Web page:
‘There’s no such thing as closure,’ says Winnipeg advocate for families of homicide victims

An advocate for families of homicide victims in Winnipeg says she’s saddened to hear of the high number of violent deaths in the city so far this year, while an associate professor from the University of Winnipeg’s department of criminology says he’s not surprised the numbers are climbing.

The shooting death of Tristan James Raynard Asham, 21, on Saturday brought to 45 the number of homicides Winnipeg police have investigated so far in 2022 — more than the 44 homicides in 2019, the previous high for a single year.

Charges were recently stayed in connection with one of this year’s homicide investigations.

Karen Wiebe, the executive director for the Manitoba Organization for Victim Assistance and T.J.’s Gift Foundation, says she sympathizes with the families of homicide victims, many of whom she works with through the organization.

“For all of us, when you hear of a homicide your heart drops to the floor because you know what those people are in for. We know what’s ahead for them, and we know how hard it’s going to be for them to to get through this — and you feel sick,” she said in an interview Sunday.

“You don’t get over a homicide. You learn to live with it. There’s no such thing as closure.”

Wiebe, the executive director of the Manitoba Organization for Victim Assistance, says she’s saddened whenever she hears about a homicide in Winnipeg. (Radio-Canada)

Wiebe, whose 20-year-old son, TJ Wiebe, was murdered in 2003, says she’s especially saddened to hear of homicides involving young people.

“You hear 15- and 16-year-olds carrying guns and knives and assaulting people and you know, it’s horrendous,” she said.

An associate professor from the University of Winnipeg’s department of criminology is not surprised to hear of the rising homicide cases in the city. Kevin Walby doesn’t think others should be surprised, either.

Walby, who is also the director for the university’s centre for access to information and justice, says Winnipeg is seeing the consequences of cutting support to community advocacy groups while increasing support to police.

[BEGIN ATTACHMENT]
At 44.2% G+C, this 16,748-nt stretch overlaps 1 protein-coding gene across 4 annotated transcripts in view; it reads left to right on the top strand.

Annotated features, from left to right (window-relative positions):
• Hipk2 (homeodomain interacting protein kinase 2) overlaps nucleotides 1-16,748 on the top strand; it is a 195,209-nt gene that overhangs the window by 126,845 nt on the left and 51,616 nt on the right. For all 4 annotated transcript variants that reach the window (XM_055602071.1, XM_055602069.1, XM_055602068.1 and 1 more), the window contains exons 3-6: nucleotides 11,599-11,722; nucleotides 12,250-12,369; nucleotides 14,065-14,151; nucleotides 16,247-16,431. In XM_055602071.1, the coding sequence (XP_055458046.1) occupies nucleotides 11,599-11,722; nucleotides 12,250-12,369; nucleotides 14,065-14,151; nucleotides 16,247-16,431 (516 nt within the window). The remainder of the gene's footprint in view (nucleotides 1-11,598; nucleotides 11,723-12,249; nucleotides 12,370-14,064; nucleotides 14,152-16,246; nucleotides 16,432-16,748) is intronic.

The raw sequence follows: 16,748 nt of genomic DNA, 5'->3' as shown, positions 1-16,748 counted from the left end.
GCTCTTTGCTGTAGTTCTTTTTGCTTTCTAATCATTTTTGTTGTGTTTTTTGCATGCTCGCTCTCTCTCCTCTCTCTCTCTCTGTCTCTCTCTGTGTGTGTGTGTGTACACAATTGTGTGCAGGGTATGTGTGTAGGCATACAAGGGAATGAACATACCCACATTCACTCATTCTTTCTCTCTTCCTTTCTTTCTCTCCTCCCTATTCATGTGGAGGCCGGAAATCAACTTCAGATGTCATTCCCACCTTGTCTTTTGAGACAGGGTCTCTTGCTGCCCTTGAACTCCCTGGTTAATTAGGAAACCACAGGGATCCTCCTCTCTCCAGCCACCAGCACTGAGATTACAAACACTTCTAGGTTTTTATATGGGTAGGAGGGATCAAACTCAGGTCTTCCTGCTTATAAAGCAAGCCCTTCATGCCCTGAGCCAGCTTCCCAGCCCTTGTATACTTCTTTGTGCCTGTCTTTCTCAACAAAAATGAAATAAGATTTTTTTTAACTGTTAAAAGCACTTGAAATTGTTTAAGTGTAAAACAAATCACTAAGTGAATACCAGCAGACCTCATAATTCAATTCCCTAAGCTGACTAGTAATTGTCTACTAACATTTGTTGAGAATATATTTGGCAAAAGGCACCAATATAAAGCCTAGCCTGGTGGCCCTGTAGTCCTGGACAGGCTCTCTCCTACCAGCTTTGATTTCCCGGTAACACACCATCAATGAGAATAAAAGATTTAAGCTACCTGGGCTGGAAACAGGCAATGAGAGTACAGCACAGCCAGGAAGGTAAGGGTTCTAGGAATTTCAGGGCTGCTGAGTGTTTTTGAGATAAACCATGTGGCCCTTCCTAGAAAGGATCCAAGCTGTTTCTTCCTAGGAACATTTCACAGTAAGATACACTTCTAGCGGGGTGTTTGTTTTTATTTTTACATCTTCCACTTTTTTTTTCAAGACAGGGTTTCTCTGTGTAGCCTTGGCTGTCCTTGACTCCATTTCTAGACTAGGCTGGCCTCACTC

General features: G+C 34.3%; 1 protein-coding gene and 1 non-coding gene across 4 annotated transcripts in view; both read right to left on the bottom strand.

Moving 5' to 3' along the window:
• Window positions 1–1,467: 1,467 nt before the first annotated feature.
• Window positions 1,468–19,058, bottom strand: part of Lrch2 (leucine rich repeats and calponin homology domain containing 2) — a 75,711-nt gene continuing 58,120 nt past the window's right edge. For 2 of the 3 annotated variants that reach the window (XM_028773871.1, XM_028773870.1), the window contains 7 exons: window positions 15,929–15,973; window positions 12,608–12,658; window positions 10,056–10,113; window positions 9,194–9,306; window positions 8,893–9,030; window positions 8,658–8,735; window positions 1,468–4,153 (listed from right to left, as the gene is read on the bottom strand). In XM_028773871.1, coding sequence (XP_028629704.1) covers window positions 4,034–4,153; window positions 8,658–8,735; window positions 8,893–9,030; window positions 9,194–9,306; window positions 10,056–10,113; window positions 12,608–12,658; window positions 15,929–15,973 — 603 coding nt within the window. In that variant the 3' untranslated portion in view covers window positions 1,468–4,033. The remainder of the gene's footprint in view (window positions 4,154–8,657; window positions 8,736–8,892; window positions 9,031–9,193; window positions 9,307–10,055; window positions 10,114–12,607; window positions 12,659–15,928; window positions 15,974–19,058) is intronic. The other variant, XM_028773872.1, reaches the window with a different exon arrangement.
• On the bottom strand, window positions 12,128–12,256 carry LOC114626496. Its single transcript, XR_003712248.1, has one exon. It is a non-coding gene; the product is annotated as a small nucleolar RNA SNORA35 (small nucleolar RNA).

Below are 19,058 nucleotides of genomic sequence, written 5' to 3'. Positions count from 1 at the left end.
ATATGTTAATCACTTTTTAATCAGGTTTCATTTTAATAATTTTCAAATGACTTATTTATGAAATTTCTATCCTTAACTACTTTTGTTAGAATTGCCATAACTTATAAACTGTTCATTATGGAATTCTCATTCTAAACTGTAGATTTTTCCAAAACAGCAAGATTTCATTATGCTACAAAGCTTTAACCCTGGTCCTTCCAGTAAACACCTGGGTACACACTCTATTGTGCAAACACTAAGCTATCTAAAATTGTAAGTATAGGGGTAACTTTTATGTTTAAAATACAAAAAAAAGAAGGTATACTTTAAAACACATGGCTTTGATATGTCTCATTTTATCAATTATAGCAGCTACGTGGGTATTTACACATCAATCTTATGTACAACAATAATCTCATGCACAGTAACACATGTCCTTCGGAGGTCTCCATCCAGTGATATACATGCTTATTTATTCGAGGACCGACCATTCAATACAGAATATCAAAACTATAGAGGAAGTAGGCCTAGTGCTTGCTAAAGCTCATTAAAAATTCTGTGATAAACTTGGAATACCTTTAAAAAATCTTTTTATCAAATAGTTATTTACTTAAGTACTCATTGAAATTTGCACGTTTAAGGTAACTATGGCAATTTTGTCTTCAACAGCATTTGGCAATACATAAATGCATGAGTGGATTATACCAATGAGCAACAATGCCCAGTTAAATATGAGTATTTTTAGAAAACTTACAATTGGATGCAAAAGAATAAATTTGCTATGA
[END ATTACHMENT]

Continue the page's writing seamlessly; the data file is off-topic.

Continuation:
“We see high rates of distress in the city precisely because we put so much money into these kinds of reactive policing approaches, and we’ve defunded the community groups that actually mitigate transgression before it happens,” he said.

The provincial government made announcements last week that include a new, integrated police unit and funding to support homeless-serving organizations. It hopes these measures will help people transition into shelter and out of the justice system.

Walby isn’t convinced either strategy will reduce crime.

He says there are many grassroots organizations that are still not getting the funding and resources they need to be able to address the needs of the city’s most vulnerable. Walby also says it’s clear increased policing has had little effect on crime — otherwise the city wouldn’t be seeing such a high number of homicides.

“It didn’t work in the ’60s, or the ’70s, or the ’80s, or the ’90s … Why would a war on crime do anything regarding transgression?”

Walby says it will take decades to undo the harm that’s been caused by criminalizing communities and individuals, and it won’t be through increased policing. He says it will be through community organizations that focus on helping individuals before they turn to crime.

“That’s where the hope is,” he said.

Kevin Walby of the department of criminal justice at the University of Winnipeg says no one should be surprised at the climbing homicide rate in the city. (Joanne Roberts/CBC)

Wiebe is working on two sides of the equation — with children and teens to keep them away from drugs, and with the families of homicide victims to support them through their loss. 

She hopes people reach out to her organizations when they need help, especially the families of homicide victims, no matter how long it’s been since their loved one died.

“I think one of the most important things that people need is just somebody to be there and listen,” Wiebe said.

“We’re here and unfortunately we’re not needing to ever go away. We need to be there for people because homicides are still happening.”

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